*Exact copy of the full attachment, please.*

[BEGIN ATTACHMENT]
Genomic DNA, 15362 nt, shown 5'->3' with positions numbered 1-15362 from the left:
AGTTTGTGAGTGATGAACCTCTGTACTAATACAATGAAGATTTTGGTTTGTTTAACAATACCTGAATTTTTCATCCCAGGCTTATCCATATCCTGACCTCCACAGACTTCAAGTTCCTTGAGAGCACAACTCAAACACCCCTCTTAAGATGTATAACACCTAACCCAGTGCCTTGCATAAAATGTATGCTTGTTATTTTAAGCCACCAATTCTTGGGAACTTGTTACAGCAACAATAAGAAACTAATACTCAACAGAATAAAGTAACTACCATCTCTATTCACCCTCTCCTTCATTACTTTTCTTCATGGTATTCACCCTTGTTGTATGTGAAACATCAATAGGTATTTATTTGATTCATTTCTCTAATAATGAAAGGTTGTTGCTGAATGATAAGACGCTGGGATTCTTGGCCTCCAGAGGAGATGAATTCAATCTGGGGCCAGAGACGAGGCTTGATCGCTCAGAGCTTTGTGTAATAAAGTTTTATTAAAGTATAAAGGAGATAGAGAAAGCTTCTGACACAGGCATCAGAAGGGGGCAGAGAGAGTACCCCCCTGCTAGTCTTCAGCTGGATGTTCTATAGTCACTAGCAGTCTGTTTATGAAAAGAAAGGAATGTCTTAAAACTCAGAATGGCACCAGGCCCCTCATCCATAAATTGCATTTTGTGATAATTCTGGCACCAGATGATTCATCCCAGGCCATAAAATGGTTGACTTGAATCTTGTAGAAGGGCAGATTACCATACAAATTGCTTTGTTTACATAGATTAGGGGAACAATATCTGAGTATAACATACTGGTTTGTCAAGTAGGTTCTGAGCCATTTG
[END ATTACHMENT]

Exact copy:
Genomic DNA, 15362 nt, shown 5'->3' with positions numbered 1-15362 from the left:
AGTTTGTGAGTGATGAACCTCTGTACTAATACAATGAAGATTTTGGTTTGTTTAACAATACCTGAATTTTTCATCCCAGGCTTATCCATATCCTGACCTCCACAGACTTCAAGTTCCTTGAGAGCACAACTCAAACACCCCTCTTAAGATGTATAACACCTAACCCAGTGCCTTGCATAAAATGTATGCTTGTTATTTTAAGCCACCAATTCTTGGGAACTTGTTACAGCAACAATAAGAAACTAATACTCAACAGAATAAAGTAACTACCATCTCTATTCACCCTCTCCTTCATTACTTTTCTTCATGGTATTCACCCTTGTTGTATGTGAAACATCAATAGGTATTTATTTGATTCATTTCTCTAATAATGAAAGGTTGTTGCTGAATGATAAGACGCTGGGATTCTTGGCCTCCAGAGGAGATGAATTCAATCTGGGGCCAGAGACGAGGCTTGATCGCTCAGAGCTTTGTGTAATAAAGTTTTATTAAAGTATAAAGGAGATAGAGAAAGCTTCTGACACAGGCATCAGAAGGGGGCAGAGAGAGTACCCCCCTGCTAGTCTTCAGCTGGATGTTCTATAGTCACTAGCAGTCTGTTTATGAAAAGAAAGGAATGTCTTAAAACTCAGAATGGCACCAGGCCCCTCATCCATAAATTGCATTTTGTGATAATTCTGGCACCAGATGATTCATCCCAGGCCATAAAATGGTTGACTTGAATCTTGTAGAAGGGCAGATTACCATACAAATTGCTTTGTTTACATAGATTAGGGGAACAATATCTGAGTATAACATACTGGTTTGTCAAGTAGGTTCTGAGCCATTTG